“It’s all off again,” the Evening World wrote on Oct. 17. “The game scheduled yesterday by Coach Stiehm with the Ordnance team of Indianapolis for Jordan Field next Saturday was canceled after the manager of the latter called up and said Dr. J.N. Hurty, secretary of the board of health, refused to allow the ordnance eleven to come to Bloomington.”
The day prior, on Oct. 16, the epidemic had reached its peak at IU. There were 174 patients hospitalized with “flu.”
In response to the virus, which eventually killed more than a half-million people nationwide, IU’s campus closed from Oct. 10 to Nov. 4 that year. The postponement of the Union dance was front-page news. At one point, the old Assembly Hall was used as a temporary hospital, where nurses and volunteer “war mothers” — all wearing masks over their faces — tended to sick students.
The terrors of the “flu” were never far from view. The Monon train carried bodies out of Louisville, dropping them off in towns like Bedford and Clay City for a proper burial. Those trains passed through Bloomington, as well.
Tucked underneath an announcement of Hathaway and Risley’s naval assignment in Pelham was grimmer news.
“Word was received that Gilbert, star varsity pitcher last season, has died of Spanish Influenza,” the Evening World reported.
Like in 2020, when IU’s campus closed in 1918, students were told to go home. But members of the SATC, including the football team, were required to stay.
Football practice went on.
“Unless a federal order is received, the practices will continue,” the Evening World reported. “The 1,200 members of the S.A.T.C. will remain in school and have their regular military drill on the field every morning at 7 o’clock, according to the present program.”
There were practices, but without games, the Crimson Eleven had difficulty maintaining an edge. Reports circulated about the varsity’s tie with the “scrubs” during an October scrimmage, 12-all. Granted, IU’s second-string was reinforced by a former varsity player, Rosco “Shay” Minton, who was on furlough from an officer training school.
More former IU athletes were about to be on the other side of the line when the cream and crimson faced Camp Taylor. The all-star unit included Lynn “Tubby” Howard, who played fullback for IU in 1917 until he was ruled ineligible. The charges against him were levied by Purdue, the Indianapolis Star wrote, “which so angered the student body at Indiana that it probably played a large part in the terrific mauling which was handed to the Boiler Makers.”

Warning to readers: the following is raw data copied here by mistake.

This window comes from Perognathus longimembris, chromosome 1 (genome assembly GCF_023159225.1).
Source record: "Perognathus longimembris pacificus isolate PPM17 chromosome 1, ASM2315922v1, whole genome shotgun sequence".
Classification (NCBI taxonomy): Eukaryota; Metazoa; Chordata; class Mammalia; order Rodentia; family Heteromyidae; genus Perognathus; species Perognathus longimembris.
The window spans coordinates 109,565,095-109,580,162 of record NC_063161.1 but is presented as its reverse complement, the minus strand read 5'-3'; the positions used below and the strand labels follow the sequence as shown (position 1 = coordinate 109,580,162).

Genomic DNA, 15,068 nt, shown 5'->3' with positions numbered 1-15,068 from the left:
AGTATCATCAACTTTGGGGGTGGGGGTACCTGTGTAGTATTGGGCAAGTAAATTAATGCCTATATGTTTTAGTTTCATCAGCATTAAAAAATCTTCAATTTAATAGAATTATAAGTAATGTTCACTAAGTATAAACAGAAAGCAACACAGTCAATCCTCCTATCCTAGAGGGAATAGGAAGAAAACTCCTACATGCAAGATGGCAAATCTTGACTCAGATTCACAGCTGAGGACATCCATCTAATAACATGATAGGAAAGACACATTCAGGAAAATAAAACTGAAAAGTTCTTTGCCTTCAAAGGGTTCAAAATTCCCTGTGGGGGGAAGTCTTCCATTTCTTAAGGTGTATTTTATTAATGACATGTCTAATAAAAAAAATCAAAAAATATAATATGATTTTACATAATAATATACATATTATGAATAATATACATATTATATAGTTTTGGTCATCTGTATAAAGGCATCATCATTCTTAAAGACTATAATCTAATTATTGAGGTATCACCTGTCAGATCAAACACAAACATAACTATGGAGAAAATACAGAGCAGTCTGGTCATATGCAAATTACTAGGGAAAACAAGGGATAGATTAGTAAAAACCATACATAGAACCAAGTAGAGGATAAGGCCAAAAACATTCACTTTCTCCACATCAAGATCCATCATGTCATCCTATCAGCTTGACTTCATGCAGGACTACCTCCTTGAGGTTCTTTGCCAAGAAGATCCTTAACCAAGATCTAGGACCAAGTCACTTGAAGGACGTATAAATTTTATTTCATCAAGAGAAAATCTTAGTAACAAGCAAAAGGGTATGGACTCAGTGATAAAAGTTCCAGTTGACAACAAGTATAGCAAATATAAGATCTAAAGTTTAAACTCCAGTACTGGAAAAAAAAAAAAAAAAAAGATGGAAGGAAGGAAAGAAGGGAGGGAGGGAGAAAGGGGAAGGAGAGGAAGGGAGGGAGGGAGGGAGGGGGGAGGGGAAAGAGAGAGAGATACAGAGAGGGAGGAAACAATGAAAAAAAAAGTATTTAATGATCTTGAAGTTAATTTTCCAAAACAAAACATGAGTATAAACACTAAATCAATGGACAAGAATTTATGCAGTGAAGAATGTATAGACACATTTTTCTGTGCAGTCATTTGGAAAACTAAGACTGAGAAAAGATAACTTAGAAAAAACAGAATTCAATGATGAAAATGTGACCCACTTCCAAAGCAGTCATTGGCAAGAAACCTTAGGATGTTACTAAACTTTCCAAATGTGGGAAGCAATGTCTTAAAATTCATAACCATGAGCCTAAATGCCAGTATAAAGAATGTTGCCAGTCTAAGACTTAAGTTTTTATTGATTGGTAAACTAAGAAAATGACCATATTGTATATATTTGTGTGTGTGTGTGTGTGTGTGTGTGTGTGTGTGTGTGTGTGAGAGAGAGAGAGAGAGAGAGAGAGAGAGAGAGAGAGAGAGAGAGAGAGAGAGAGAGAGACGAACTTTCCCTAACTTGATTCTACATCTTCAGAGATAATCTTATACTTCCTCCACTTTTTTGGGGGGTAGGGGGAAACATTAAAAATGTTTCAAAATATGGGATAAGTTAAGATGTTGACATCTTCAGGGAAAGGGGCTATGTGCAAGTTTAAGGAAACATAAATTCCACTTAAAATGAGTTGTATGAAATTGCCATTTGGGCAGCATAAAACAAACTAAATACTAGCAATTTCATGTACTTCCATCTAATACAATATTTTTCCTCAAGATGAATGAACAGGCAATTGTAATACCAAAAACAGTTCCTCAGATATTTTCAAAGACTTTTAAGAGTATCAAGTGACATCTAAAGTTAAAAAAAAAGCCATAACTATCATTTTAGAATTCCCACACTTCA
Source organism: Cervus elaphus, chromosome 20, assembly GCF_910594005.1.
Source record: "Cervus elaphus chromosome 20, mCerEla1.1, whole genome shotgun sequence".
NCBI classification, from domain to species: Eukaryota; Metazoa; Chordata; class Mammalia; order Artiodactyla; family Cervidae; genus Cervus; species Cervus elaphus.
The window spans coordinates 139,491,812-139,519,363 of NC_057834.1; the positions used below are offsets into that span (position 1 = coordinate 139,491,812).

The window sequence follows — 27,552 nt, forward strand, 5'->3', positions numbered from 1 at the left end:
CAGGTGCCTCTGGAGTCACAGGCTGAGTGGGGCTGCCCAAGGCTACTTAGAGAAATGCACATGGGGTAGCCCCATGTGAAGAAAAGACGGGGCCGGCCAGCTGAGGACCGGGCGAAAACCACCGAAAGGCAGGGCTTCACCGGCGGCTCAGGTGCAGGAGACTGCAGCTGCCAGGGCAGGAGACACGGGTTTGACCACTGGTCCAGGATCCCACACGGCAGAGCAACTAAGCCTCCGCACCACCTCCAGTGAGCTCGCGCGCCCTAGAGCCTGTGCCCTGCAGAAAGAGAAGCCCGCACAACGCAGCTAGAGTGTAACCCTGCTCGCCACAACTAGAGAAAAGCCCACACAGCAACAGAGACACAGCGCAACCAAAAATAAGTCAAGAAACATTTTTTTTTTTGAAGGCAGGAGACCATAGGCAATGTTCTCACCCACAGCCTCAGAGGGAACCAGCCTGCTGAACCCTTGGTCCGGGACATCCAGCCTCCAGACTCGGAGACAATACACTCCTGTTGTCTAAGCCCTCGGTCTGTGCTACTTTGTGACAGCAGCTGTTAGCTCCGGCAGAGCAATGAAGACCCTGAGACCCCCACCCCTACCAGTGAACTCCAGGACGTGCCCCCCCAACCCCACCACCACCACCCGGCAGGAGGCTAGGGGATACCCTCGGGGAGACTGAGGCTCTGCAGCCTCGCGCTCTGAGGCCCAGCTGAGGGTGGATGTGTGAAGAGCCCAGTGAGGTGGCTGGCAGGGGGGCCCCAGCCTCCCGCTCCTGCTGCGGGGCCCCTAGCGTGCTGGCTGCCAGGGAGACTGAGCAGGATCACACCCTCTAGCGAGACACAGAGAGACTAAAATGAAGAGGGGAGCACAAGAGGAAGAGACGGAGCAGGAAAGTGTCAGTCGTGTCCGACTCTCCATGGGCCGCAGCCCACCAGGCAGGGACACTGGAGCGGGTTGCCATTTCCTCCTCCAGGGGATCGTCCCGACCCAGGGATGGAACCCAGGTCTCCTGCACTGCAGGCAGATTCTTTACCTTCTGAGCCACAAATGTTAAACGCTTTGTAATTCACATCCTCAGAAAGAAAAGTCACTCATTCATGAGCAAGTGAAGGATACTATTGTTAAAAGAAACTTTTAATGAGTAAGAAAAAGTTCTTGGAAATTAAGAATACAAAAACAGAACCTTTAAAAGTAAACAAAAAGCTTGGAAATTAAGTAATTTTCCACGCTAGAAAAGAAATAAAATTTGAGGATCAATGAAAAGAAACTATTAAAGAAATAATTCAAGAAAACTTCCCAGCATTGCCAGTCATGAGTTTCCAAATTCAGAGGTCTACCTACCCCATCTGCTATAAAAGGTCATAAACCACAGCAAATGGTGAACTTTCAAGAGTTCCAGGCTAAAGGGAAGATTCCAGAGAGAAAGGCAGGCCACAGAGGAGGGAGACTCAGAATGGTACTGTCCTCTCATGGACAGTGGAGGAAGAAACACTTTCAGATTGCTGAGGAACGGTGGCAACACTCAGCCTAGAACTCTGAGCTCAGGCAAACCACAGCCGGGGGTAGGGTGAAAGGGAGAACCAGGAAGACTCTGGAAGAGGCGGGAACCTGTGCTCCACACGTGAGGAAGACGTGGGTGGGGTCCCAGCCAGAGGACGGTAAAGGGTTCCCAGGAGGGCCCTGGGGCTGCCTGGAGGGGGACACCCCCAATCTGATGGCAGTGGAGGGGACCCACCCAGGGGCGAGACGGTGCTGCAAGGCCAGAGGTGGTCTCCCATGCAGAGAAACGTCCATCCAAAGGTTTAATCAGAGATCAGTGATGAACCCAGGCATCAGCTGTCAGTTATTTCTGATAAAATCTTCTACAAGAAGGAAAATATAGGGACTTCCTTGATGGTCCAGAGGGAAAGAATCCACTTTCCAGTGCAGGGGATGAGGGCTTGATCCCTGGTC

IU beat Purdue, 37-0, that year.
But with Howard dressing for Camp Taylor in 1918, along with Clarence Cartwright, another former IU ‘back, the Crimson Eleven did not play scared. They held the score to 7-3 going into half at Washington Park in Indianapolis. In the final quarter, IU advanced inside Camp Taylor’s 10, but three “line bucks” failed to penetrate the goal line.
IU’s backup quarterback, John Habbe, in for an injured Frank Faust, completed a pass to Harry Donovan. But Camp Taylor corralled Donovan two yards shy of the end zone to seal it.
“Coach Stiehm’s men gave the former college stars a good run for their money,” the IDS reported, “and it was a victory of two yards rather than four points.”
The headline was “Indiana’s Defeat Was Glorious One,” and the Crimson Eleven’s season seemed to turn a corner from there. Even with more twists and turns ahead.
Pierce and Collier headed for officer training before IU’s third game. Faust and Donavan left before the fourth. On the other hand, the Crimson Eleven did gain a player when fullback John Kyle “sufficiently recovered from his attack of ‘flu’ to enable him to show his true caliber,” the IDS wrote.
There was also a breakout star in freshman halfback Kenneth Kilpatrick, who scored three times in a 41-0 win over Fort Harrison. “Kilpatrick is one of the nerviest, headiest players I’ve seen in action,” Stiehm said of the 155-pound back, both the fastest player on the team and the hardest-hitting.
Kilpatrick’s small-but-mighty nature personified IU. And on a muddy field versus a heavier, possibly overconfident DePauw team, IU claimed a 13-0 victory.
“Every year DePauw comes down the Monon, expecting victory, but receiving defeat,” the IDS wrote. “This year was the best chance they had ever had — they had beaten Purdue handily, trimmed St. Louis, and had a stronger eleven to face Indiana than was their team that beat Purdue; but the old story is to be retold.
“The Tigers were sent back up the Monon, shorn of their tusks, their whiskers singed, and their claws dulled.”
From green material, in less than ideal conditions, Stiehm and Evans fashioned a football team. The next year brought the return of Ingles, Hathaway, Risley, and Minton. Pierce, Faust, and Donavan were back for 1919, as well.
IU went 3-4 that season. But the 1920 team, captained by Risley, went 5-2, including 3-1 in Big Ten play.
The Crimson Eleven did it without Kilpatrick, however. He didn’t suit up for IU in either of those seasons. He isn’t listed in IU’s record book as having ever earned a varsity letter.
“Kilpatrick was seriously injured, it is understood, while playing under the colors of the Emerson High School in Gary several years ago and had not entirely recovered from his injuries last summer,” the Hammond Lake County Times reported in 1920. “It is understood, however, that he is again in playing condition and Indiana alumni are attempting to induce his return this fall.”
Why “Killy” didn’t return to the Crimson Eleven remains unclear. What is known, via public records:
Kilpatrick went into the oil business. In Oklahoma, he married his wife Caroline. He registered for the WWII draft at age 42.
On Jan. 9, 1970, Kilpatrick died. He was laid to rest in the same plot as Caroline, in Tyler, Texas.
Special thanks to Ken Bikoff and Dina Kellams for their assistance in finding historical records for this story.